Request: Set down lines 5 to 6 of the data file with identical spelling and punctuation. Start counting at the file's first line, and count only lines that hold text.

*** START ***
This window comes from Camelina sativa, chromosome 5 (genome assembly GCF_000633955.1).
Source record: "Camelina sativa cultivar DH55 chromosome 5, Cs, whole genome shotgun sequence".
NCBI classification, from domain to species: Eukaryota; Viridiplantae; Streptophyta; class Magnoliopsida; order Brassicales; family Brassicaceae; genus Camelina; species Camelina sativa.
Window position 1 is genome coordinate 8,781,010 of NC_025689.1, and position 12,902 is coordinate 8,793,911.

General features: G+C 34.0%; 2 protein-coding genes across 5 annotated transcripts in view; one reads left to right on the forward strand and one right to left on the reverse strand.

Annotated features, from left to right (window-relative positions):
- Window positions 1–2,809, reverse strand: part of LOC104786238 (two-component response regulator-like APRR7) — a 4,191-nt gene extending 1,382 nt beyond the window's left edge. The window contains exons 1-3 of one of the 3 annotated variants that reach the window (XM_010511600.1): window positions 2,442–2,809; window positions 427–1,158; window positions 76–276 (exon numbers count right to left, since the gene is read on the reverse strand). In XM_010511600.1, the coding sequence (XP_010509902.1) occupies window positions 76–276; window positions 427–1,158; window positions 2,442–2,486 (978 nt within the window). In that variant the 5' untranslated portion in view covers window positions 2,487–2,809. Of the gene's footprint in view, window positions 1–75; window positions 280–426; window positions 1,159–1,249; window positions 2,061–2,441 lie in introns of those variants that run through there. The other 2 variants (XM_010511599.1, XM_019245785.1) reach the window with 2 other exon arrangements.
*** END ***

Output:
General features: G+C 34.0%; 2 protein-coding genes across 5 annotated transcripts in view; one reads left to right on the forward strand and one right to left on the reverse strand.

Annotated features, from left to right (window-relative positions):